State v. Richard Dean Boyer, 2011AP305-CR, District 1, 8/16/11
OWI trial, where the chemist who analyzed the blood sample testified, but the person who drew the sample didn’t: the court rejects Boyer’s argument that his right to confrontation was violated by his inability to cross-examine the person who drew the blood.
¶8 The results of a blood alcohol test derived from a properly authenticated sample are admissible at trial under Wis. Stat.§ 885.235(1g). State v. Disch, 119 Wis. 2d 461, 463, 470, 351 N.W.2d 492 (1984). Wisconsin Stat. § 343.305(5)(b) requires that the blood be drawn from the defendant by a qualified person. See Disch, 119 Wis. 2d at 473. Results are properly authenticated when the chain of custody is proven. See id. at 471.
¶9 The crux of Boyer’s argument is that in the absence of Poth’s testimony, Boyer did not have an opportunity to question whether Poth was qualified to draw his blood under Wis. Stat. § 343.305(5)(b). Boyer relies heavily on Melendez-Diaz v. Massachusetts, 557 U.S.___, 129 S. Ct. 2527 (2009), in which the United States Supreme Court held that analysts’ certificates of analysis are affidavits within the core class of testimonial statements covered by the Confrontation Clause. Id., 129 S. Ct. at 2531. However, the court noted that “it is not the case, that anyone whose testimony may be relevant in establishing the chain of custody, authenticity of the sample, or accuracy of the testing device, must appear in person as part of the prosecution’s case.” Id. at 2531 n.1. …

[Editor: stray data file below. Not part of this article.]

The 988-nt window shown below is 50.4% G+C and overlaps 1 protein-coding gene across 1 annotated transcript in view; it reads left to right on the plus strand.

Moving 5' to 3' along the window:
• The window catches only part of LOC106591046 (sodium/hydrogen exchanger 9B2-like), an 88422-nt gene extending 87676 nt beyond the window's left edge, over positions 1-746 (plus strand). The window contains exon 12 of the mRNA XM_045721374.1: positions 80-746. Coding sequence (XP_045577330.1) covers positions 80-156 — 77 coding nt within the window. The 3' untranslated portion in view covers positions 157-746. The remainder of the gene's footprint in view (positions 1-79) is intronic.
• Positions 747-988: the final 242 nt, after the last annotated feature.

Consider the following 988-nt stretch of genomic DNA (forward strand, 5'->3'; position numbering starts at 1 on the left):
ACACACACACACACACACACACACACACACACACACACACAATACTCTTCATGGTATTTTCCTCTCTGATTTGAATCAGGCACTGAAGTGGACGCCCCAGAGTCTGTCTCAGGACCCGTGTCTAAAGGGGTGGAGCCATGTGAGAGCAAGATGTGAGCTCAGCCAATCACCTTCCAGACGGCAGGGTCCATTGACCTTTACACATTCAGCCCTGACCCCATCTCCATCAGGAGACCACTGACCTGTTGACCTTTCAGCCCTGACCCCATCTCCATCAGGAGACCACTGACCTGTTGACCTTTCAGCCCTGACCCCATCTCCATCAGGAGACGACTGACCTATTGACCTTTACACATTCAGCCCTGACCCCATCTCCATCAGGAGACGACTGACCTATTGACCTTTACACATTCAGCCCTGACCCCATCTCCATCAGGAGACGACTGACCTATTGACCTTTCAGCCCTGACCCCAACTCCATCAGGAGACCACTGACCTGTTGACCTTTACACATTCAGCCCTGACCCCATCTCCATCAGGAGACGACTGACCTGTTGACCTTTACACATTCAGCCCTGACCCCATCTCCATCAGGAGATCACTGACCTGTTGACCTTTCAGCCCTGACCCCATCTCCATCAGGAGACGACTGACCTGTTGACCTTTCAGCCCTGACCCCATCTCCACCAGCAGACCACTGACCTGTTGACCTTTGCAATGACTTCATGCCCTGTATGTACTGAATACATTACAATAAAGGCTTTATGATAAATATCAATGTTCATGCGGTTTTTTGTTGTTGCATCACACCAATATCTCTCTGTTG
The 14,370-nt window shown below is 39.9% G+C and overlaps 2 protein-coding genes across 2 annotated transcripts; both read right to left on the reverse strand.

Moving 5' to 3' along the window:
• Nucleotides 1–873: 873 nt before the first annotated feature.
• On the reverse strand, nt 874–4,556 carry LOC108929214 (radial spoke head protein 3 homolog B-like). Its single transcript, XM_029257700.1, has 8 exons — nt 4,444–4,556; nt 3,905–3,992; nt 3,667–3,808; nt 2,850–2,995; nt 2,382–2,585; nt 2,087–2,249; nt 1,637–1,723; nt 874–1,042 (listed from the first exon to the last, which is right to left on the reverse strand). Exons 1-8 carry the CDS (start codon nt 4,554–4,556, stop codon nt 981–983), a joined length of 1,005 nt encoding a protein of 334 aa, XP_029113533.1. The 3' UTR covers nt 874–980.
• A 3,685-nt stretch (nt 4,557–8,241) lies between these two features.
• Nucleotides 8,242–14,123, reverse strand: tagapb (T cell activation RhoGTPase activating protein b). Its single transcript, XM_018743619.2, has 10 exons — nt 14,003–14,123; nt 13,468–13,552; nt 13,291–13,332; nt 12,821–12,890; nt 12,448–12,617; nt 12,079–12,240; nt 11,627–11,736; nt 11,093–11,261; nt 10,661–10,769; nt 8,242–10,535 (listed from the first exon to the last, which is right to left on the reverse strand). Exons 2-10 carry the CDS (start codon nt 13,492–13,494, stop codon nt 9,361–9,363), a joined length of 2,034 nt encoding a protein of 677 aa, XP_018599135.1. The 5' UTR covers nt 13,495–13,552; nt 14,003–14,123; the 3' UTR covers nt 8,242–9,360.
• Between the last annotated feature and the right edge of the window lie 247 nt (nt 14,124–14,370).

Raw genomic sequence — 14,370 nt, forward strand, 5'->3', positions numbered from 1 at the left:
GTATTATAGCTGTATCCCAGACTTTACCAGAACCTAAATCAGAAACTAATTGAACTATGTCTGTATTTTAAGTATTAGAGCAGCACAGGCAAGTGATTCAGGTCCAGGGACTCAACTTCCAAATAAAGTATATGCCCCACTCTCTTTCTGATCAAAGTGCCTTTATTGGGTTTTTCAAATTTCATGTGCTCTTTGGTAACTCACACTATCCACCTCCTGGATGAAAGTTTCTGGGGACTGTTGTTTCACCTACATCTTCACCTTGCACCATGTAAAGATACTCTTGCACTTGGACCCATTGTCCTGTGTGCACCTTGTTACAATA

¶10 The United State Supreme Court’s recent holdings in Bullcoming v. New Mexico, 131 S. Ct. 2705 (2011), also support our conclusion. Bullcoming reiterated the fact that blood alcohol reports “‘made for the purpose of establishing or proving some fact’” are indeed testimonial, but again focused on the petitioner’s right to confront the actual analyst. Id. at 2716 (citation omitted). In Bullcoming, the State introduced a blood alcohol report certified by one analyst, but called another analyst as an expert witness to testify as to the method of testing. Id. at 2713. The Supreme Court held that the petitioner’s Sixth Amendment right to confrontation was violated because the lab report was testimonial, giving the petitioner the right to confront the analyst who actually prepared the report. Id. at 2715. Because Boyer did have an opportunity to confront the witness who prepared his report and because a reasonable chain of custody has been established, we conclude that Boyer’s right to confrontation was not violated by his inability to confront Poth. The report was properly admitted into evidence.